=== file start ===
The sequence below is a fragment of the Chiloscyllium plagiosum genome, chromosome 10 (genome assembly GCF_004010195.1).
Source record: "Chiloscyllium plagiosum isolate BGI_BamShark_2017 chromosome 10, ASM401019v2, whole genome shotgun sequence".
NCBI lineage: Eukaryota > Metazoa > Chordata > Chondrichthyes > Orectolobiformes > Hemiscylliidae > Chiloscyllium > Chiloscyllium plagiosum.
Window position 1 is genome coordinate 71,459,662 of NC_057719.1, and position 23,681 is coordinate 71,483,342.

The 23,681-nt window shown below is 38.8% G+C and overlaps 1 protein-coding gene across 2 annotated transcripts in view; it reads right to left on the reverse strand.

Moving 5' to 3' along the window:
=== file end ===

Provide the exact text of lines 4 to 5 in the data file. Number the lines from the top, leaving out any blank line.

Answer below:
Window position 1 is genome coordinate 71,459,662 of NC_057719.1, and position 23,681 is coordinate 71,483,342.

The 23,681-nt window shown below is 38.8% G+C and overlaps 1 protein-coding gene across 2 annotated transcripts in view; it reads right to left on the reverse strand.